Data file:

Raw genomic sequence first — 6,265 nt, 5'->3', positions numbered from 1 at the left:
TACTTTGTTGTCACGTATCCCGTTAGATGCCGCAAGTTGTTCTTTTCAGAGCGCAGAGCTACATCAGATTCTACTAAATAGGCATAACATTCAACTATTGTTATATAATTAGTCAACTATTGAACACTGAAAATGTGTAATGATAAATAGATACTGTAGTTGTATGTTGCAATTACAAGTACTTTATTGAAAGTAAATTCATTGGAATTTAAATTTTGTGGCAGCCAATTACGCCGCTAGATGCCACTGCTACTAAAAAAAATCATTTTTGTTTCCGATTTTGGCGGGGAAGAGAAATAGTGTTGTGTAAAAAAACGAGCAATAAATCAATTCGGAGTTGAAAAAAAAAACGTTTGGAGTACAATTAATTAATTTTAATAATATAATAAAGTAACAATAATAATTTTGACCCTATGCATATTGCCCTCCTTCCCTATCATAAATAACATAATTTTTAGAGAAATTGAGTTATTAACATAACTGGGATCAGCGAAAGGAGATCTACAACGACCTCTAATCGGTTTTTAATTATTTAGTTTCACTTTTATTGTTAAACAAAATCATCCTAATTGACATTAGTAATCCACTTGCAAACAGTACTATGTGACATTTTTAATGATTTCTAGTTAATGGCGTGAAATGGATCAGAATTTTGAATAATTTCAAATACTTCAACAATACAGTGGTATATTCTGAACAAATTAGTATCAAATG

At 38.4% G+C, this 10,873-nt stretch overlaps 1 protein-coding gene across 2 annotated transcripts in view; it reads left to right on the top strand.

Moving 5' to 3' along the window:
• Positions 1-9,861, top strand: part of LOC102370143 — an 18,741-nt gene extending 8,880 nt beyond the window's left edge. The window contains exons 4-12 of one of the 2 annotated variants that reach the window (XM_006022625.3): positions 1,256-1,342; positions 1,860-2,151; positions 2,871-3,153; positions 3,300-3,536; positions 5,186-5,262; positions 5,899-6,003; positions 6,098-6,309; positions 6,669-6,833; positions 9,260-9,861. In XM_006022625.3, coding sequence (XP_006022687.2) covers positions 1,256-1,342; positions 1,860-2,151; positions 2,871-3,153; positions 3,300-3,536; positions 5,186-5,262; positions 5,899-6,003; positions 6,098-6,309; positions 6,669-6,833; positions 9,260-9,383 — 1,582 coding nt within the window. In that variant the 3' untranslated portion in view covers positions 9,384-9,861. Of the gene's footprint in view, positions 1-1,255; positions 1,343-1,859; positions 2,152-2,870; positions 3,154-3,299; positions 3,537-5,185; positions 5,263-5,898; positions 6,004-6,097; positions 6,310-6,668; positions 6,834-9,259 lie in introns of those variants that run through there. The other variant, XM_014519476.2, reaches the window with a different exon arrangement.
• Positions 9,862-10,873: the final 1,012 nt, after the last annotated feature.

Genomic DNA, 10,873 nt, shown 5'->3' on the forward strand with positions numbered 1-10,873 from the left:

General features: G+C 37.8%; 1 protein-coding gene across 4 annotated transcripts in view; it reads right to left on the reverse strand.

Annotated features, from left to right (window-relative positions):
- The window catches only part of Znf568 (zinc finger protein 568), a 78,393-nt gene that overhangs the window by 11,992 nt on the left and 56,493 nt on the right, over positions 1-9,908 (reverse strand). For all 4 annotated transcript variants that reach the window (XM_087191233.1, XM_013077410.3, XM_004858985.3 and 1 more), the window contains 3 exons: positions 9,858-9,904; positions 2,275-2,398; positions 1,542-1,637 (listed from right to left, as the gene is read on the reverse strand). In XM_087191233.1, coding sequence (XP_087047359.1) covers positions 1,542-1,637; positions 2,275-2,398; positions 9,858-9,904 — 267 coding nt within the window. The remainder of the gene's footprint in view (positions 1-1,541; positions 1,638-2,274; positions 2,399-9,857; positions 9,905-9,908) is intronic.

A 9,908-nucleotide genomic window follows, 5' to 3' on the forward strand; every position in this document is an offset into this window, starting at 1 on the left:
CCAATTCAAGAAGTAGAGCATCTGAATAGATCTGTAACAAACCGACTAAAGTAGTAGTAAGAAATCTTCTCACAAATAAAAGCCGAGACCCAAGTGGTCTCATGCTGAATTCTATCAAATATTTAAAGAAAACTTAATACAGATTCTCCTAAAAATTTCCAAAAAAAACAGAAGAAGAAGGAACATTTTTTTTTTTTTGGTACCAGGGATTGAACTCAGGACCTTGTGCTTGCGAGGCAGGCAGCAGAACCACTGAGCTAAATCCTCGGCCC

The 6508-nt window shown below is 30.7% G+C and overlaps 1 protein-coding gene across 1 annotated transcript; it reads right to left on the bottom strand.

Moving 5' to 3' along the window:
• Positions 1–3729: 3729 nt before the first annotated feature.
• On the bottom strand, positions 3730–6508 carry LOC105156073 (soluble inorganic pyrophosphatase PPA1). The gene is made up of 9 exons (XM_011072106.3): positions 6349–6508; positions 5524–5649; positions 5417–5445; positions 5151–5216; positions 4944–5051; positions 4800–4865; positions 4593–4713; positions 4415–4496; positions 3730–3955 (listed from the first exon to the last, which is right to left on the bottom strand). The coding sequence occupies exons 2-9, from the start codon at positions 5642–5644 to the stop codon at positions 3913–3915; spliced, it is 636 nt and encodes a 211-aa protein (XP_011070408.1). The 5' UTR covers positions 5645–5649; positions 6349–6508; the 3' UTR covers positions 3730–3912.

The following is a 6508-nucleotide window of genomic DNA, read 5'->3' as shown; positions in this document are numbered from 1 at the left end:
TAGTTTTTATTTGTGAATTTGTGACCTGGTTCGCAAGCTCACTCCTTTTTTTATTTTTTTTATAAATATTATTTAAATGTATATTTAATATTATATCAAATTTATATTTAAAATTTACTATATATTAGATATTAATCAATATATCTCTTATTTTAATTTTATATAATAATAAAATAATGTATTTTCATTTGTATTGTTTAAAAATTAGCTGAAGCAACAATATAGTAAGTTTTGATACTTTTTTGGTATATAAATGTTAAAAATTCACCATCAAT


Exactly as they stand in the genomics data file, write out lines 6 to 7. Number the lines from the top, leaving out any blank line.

• Positions 9,862-10,873: the final 1,012 nt, after the last annotated feature.

Genomic DNA, 10,873 nt, shown 5'->3' on the forward strand with positions numbered 1-10,873 from the left: